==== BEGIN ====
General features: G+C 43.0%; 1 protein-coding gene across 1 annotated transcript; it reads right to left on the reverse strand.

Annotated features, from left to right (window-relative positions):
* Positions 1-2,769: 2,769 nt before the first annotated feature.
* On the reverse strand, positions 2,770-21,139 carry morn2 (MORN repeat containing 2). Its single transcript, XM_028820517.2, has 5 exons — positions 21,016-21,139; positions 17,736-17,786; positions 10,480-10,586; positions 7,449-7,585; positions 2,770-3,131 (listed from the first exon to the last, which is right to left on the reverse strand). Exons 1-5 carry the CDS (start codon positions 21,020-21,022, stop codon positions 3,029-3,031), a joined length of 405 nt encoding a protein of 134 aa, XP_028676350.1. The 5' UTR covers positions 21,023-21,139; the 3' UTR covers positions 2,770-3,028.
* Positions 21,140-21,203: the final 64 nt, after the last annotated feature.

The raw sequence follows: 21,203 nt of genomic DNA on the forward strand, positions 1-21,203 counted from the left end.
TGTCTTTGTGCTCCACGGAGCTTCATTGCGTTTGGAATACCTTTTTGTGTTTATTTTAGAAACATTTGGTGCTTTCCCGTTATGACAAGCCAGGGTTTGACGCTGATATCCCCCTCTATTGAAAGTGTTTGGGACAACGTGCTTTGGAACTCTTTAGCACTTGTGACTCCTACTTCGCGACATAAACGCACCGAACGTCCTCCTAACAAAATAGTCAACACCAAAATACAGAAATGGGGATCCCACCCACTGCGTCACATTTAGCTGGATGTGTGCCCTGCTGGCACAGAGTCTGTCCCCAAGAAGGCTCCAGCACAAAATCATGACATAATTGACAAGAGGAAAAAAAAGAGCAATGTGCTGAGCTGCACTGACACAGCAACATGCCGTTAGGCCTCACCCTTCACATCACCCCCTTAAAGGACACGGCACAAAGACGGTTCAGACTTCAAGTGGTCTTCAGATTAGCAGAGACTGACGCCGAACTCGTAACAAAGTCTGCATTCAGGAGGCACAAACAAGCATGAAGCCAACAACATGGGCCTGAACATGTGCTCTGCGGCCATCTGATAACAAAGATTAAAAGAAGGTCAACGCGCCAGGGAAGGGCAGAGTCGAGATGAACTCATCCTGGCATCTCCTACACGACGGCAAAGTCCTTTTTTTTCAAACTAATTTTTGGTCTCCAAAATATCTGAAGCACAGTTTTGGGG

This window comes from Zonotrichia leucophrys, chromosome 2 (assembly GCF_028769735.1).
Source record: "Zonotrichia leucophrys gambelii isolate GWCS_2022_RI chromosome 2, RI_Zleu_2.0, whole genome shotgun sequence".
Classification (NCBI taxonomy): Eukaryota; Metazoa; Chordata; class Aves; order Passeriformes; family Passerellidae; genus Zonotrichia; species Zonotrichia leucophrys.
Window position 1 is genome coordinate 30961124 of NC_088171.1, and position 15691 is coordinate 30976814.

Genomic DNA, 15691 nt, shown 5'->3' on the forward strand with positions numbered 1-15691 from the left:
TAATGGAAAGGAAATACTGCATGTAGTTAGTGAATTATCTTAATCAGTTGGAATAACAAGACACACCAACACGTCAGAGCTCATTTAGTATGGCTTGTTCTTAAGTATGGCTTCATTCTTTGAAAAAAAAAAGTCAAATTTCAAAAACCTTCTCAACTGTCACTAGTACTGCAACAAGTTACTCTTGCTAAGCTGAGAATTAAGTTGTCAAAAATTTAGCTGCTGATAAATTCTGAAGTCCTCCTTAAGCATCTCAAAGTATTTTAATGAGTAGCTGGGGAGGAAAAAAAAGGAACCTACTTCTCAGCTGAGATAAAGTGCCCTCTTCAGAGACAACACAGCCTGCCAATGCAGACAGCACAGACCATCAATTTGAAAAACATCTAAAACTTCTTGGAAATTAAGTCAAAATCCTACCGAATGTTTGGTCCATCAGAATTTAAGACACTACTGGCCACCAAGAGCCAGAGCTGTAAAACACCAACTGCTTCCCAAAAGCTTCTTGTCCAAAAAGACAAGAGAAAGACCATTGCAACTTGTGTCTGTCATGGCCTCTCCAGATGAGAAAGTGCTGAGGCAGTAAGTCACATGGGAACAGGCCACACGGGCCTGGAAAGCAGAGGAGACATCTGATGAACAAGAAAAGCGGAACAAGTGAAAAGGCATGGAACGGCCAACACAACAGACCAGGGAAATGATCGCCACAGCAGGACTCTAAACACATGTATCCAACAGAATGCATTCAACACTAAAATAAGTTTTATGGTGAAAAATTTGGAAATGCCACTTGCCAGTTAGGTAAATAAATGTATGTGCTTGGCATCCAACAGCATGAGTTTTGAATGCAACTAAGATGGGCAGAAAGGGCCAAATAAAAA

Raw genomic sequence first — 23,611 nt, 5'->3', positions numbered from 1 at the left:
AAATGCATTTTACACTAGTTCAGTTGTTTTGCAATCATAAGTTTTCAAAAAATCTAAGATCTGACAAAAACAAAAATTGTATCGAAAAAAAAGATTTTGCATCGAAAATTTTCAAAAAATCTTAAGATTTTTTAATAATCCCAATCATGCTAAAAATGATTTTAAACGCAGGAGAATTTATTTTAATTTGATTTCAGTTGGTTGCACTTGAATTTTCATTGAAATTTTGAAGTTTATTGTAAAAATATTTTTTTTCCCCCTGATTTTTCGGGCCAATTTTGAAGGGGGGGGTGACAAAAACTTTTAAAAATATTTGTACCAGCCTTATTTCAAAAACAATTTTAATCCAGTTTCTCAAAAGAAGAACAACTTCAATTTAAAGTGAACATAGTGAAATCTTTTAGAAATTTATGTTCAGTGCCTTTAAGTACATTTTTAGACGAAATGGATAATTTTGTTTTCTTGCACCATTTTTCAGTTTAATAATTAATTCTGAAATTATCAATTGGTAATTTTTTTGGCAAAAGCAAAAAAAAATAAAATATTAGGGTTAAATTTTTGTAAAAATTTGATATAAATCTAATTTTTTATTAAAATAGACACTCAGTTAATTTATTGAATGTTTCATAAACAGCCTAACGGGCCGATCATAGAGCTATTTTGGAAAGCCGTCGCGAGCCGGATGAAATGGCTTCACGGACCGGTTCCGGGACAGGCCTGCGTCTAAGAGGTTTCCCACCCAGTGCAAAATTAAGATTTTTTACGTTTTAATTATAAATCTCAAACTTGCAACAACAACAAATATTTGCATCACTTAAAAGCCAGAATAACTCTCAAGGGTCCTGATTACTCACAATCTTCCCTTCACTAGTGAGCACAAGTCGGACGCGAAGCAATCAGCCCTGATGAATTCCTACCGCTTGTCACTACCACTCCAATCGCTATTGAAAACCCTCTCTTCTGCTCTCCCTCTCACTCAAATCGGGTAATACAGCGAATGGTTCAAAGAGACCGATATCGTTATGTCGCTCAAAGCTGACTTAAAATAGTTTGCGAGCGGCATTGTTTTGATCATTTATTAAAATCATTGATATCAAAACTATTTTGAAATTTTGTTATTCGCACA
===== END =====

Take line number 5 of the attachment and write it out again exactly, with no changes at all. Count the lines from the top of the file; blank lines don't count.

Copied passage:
* Positions 21,140-21,203: the final 64 nt, after the last annotated feature.